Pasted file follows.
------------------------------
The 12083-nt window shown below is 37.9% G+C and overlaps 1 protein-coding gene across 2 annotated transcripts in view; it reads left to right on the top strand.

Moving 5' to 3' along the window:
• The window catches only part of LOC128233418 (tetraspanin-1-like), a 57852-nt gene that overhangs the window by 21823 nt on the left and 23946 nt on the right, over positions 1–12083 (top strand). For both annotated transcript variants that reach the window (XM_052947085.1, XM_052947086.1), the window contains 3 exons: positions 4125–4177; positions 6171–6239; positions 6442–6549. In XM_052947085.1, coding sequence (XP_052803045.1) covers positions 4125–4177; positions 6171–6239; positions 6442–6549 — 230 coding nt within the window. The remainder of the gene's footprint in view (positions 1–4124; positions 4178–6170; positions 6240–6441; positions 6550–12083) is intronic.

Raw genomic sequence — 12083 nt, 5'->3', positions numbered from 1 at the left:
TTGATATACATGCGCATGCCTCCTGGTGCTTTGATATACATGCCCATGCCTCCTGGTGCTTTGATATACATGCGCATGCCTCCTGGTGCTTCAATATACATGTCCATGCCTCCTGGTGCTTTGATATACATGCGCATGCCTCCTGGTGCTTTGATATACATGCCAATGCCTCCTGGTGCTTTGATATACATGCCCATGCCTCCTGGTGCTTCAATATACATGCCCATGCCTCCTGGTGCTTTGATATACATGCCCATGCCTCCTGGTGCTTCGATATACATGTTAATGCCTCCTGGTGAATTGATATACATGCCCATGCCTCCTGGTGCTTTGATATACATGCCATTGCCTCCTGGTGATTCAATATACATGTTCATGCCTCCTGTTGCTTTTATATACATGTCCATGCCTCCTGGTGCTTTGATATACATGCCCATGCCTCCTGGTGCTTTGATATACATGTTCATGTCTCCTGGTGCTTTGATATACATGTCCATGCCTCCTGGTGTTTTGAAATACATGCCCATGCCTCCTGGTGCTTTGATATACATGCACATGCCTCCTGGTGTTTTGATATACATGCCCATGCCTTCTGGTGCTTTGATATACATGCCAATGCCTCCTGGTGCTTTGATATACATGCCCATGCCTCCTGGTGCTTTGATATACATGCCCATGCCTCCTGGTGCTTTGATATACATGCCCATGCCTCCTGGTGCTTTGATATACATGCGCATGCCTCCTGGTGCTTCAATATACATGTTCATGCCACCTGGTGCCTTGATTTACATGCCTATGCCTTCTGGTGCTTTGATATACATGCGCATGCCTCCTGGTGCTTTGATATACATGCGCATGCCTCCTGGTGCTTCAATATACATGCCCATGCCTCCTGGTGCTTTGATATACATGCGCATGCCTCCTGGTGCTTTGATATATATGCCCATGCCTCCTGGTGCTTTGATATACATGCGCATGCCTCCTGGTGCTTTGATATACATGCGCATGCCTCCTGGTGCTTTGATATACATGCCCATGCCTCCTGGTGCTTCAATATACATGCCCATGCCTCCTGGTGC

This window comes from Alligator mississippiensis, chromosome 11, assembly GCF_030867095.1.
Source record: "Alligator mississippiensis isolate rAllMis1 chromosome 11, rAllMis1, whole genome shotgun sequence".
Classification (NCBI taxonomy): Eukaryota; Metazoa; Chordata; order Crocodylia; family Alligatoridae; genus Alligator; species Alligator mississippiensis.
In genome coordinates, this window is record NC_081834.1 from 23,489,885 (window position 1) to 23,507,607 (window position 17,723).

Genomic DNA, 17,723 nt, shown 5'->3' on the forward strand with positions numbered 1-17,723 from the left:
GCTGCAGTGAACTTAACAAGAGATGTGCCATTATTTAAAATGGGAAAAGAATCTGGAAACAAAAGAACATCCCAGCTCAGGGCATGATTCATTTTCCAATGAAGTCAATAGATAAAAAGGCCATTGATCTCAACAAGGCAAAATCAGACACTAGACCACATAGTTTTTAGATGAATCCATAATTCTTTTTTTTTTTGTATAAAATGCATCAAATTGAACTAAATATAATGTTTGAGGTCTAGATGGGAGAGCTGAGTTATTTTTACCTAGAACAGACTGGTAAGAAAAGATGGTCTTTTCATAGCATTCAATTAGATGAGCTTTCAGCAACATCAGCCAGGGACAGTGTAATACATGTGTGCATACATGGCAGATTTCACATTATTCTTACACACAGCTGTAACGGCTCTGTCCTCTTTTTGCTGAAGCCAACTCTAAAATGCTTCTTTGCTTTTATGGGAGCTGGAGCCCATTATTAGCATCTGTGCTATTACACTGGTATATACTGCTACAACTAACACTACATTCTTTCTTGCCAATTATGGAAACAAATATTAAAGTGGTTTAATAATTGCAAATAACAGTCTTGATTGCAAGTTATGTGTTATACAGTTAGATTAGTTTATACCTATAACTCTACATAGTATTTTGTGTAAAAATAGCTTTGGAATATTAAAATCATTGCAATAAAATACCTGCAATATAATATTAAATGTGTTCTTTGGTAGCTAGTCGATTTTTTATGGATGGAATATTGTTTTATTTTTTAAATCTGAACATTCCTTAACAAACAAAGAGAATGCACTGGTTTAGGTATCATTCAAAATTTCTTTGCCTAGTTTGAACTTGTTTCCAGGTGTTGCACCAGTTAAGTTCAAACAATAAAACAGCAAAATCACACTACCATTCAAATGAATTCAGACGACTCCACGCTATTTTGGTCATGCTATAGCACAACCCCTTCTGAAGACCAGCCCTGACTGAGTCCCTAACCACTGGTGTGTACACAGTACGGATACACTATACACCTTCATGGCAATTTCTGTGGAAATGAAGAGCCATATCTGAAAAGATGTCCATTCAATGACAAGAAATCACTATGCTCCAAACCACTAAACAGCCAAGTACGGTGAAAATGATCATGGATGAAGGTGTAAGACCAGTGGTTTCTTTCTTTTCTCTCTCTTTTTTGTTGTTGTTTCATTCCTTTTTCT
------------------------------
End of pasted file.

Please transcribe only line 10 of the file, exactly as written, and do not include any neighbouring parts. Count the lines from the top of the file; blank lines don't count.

Genomic DNA, 17,723 nt, shown 5'->3' on the forward strand with positions numbered 1-17,723 from the left: